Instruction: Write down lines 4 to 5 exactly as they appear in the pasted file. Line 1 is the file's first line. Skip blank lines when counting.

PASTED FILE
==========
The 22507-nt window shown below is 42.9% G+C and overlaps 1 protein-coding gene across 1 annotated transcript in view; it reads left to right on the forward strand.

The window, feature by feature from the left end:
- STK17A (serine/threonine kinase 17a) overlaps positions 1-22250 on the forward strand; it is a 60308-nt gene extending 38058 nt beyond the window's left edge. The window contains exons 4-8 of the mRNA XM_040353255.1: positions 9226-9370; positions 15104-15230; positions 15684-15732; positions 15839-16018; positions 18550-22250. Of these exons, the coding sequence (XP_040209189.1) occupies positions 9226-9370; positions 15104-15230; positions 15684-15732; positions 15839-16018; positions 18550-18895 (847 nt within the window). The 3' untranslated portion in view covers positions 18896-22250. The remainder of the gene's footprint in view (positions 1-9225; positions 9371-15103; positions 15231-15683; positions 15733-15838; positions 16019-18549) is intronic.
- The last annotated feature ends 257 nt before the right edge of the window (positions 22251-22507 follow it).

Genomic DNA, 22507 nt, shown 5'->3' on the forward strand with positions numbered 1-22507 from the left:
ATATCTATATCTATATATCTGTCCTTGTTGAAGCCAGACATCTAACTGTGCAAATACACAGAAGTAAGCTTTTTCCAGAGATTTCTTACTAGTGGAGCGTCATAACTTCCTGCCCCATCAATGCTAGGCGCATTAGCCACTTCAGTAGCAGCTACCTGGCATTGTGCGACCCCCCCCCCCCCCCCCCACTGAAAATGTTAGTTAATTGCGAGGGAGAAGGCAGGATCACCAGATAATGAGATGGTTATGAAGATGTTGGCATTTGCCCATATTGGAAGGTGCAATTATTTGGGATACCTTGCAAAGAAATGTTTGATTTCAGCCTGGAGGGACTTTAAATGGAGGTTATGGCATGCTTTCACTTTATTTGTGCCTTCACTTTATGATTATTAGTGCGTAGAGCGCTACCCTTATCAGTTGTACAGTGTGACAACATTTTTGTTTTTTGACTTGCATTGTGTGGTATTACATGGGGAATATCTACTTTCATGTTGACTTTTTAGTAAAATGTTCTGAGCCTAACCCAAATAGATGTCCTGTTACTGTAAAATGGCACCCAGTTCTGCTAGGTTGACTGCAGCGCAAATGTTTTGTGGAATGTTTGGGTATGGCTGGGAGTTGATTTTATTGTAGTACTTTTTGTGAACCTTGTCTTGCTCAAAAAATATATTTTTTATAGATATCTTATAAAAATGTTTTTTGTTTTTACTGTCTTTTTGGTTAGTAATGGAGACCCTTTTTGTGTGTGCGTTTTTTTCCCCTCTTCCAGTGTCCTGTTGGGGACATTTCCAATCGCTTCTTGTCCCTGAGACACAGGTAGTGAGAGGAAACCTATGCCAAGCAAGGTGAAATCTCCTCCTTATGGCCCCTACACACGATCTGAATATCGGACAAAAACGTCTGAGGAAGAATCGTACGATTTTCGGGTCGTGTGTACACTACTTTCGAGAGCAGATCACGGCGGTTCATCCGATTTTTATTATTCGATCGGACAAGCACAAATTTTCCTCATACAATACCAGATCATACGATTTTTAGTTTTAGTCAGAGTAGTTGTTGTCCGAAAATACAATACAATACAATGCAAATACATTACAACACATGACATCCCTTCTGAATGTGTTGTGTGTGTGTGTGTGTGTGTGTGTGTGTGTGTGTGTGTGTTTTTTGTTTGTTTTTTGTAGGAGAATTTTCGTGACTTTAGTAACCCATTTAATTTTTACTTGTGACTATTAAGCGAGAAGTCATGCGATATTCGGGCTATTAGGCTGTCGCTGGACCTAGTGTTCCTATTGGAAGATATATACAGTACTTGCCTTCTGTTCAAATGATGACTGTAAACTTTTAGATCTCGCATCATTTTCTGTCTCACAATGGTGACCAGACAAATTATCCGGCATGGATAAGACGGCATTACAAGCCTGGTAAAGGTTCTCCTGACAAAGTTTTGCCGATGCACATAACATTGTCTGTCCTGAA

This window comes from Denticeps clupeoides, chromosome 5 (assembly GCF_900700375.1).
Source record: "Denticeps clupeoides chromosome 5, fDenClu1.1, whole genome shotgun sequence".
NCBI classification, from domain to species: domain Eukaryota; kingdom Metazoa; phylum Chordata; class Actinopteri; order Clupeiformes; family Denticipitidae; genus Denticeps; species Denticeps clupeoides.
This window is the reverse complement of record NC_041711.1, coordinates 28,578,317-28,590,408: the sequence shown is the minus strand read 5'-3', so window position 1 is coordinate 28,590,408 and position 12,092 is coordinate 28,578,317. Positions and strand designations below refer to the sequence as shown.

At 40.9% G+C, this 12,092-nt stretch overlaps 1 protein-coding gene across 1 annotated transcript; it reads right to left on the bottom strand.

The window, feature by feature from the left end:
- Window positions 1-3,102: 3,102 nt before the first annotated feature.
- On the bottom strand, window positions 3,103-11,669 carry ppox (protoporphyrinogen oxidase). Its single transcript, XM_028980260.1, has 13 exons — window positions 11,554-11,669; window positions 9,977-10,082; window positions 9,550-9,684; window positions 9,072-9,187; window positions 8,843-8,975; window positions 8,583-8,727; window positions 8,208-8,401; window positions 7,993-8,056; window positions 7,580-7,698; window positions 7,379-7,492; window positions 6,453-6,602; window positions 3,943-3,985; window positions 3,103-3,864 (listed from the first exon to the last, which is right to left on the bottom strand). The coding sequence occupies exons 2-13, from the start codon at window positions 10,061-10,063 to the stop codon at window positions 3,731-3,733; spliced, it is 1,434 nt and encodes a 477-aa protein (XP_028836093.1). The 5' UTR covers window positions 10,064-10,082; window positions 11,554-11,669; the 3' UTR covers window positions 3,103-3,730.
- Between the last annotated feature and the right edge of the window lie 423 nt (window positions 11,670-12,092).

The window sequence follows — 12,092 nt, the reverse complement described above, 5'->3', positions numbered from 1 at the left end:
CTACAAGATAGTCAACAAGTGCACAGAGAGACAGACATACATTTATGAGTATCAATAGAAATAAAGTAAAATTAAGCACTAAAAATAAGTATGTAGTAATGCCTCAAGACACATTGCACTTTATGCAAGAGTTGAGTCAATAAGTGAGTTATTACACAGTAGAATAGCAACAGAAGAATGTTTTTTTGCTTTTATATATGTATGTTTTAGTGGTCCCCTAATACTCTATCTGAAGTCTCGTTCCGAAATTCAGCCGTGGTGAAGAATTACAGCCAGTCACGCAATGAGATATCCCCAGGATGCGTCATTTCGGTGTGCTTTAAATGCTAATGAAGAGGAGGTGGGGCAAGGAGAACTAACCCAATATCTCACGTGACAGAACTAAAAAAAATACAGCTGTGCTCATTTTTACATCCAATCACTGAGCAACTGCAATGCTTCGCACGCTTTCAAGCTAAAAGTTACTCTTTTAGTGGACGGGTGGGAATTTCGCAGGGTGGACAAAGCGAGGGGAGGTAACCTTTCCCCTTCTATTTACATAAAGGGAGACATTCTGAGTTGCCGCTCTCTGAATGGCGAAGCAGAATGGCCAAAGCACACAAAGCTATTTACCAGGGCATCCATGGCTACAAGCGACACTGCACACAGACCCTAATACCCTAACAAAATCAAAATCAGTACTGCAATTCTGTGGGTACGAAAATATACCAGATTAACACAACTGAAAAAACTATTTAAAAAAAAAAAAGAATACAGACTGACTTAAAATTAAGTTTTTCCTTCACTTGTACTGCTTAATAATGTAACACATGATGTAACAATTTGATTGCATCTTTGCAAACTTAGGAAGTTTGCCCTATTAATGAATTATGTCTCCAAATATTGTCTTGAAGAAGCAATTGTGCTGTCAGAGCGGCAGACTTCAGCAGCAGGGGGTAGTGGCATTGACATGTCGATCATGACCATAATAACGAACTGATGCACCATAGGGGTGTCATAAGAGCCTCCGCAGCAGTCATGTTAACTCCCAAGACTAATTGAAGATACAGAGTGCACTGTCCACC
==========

- The last annotated feature ends 257 nt before the right edge of the window (positions 22251-22507 follow it).

Genomic DNA, 22507 nt, shown 5'->3' on the forward strand with positions numbered 1-22507 from the left: